Academic Standards

Basis for Dismissal Because of an Unsatisfactory Academic Record

The following rules establish the standards for dismissal of a graduate student from the Payson Center’s programs because of an unsatisfactory academic record: 

  1. No student may remain in school who has a cumulative grade point average of less than 3.0 at the end of the first semester or at the end of any subsequent semester.
  2. Grades of B- are less than acceptable in the graduate programs.  Students are warned the first time they receive a grade of B- and any additional grades of B- can lead to academic probation or dismissal.
  3. Grades below B- are not acceptable in the graduate programs and lead to academic probation or dismissal from the program, depending on the grade.  In addition, the student does not receive credit for courses with grades below B-.
  4.  No student may remain in school who has received a grade of F.
  5.  No student may graduate with a cumulative grade point average of less than 3.0.

Appeal of Grades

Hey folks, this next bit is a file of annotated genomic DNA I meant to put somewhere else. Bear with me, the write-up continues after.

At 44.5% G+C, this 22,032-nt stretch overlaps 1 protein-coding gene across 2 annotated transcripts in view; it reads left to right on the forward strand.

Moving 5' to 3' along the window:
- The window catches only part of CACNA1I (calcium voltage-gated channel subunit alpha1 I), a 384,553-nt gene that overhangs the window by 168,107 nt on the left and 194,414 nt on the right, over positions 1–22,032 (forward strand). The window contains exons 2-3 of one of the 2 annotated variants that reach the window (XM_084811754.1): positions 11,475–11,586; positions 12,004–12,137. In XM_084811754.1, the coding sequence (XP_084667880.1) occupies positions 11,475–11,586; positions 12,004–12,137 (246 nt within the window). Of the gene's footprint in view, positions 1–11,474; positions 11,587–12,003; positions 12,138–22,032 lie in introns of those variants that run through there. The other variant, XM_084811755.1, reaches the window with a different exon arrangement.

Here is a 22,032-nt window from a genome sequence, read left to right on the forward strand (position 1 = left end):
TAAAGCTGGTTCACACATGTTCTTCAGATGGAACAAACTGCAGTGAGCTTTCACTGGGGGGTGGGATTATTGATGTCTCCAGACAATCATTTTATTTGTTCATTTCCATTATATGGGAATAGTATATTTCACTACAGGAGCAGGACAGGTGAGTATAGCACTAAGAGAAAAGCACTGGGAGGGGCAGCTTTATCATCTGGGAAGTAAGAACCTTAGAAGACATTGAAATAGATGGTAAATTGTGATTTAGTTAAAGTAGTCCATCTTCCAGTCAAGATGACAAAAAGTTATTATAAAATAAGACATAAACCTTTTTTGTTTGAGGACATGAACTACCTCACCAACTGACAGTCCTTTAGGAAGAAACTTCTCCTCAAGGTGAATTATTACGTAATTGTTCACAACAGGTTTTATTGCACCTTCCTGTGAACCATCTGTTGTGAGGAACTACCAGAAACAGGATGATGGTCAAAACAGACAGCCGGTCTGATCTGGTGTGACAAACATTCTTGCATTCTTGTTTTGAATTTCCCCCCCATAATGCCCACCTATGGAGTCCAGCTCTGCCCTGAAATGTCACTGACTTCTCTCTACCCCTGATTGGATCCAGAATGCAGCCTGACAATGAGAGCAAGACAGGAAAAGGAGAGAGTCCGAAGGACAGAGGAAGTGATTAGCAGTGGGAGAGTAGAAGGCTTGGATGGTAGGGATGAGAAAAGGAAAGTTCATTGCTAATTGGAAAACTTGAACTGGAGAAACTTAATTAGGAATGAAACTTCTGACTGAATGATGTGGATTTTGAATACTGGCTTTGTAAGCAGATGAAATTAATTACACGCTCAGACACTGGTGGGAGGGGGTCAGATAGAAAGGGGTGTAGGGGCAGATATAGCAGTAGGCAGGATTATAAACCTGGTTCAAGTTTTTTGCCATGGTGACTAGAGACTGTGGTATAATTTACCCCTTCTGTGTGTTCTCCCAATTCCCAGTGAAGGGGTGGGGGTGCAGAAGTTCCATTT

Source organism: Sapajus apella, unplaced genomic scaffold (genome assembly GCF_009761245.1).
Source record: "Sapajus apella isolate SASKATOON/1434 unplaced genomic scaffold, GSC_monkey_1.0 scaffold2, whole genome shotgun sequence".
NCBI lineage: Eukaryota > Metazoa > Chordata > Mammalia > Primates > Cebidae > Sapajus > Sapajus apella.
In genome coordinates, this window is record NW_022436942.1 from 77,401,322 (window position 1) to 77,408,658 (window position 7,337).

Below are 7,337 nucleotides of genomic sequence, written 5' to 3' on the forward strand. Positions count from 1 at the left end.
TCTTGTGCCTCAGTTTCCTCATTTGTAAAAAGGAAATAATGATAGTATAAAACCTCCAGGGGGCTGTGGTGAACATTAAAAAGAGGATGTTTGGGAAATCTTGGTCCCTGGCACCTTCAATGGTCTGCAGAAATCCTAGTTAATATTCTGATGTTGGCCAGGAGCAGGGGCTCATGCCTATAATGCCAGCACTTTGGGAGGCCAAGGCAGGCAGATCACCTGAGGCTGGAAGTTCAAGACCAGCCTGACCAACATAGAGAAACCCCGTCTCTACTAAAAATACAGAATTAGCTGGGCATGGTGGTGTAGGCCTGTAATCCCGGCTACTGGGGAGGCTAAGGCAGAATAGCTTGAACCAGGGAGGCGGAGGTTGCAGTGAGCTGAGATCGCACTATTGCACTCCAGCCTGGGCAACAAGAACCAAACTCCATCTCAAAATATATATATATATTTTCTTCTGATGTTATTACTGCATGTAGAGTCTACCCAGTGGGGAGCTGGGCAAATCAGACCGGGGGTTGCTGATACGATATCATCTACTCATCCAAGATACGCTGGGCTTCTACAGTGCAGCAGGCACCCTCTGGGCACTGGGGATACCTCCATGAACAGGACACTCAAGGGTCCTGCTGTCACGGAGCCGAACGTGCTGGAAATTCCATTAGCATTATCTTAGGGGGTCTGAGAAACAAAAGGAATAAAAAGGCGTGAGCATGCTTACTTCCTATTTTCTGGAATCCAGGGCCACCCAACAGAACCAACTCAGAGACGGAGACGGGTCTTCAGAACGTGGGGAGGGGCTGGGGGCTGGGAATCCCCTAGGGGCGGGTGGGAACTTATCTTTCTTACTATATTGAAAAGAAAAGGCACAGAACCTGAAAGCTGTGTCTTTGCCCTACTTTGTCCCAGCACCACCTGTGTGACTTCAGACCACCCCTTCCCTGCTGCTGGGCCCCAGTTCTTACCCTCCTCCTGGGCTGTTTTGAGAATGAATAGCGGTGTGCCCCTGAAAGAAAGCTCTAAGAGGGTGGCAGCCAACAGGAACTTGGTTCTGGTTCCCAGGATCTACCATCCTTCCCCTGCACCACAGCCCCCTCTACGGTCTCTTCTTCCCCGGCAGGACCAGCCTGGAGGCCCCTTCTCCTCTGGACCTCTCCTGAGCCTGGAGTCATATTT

Within one month of receiving the grade, a student should make an informal attempt to resolve the grievance by approaching the faculty member concerned.  If student and teacher cannot arrive at a mutually satisfactory solution within seven days, the student should immediately appeal his or her grade by written petition to the Executive Director of the Payson Center.  The petition must recite with particularity the specific grounds for the appeal. Grade appeals can be based only on actions by the faculty member in the grading process. Events that happen during the teaching of the course and administration of exams cannot constitute grounds for a grade appeal.   The Executive Director may dismiss any appeal which, after consideration of the petition, is determined to be unfounded. If the Executive Director finds that the petition states a ground for appeal, the Executive Director shall first discuss the matter with the faculty member involved. Thereafter, the Executive Director may refer the appeal to a faculty committee of the Executive Director’s choosing, refer the appeal to the faculty as a whole, or take whatever other action the Executive Director deems appropriate. The Executive Director shall consult with the faculty member involved after considering the petition and prior to rendering a final decision. The Executive Director shall also notify the faculty member involved of the final decision in writing. If a student remains dissatisfied with the outcome after having followed the procedures set forth here, he or she may file a written appeal to the Vice Dean of the Law School.  Thereafter, if the student remains dissatisfied with the outcome, he or she may file an appeal with the Senate Committee on Academic Freedom and Responsibility of Students within five days of receiving the decision of the Executive Director, faculty committee, or faculty, whichever is the ultimate decisionmaker.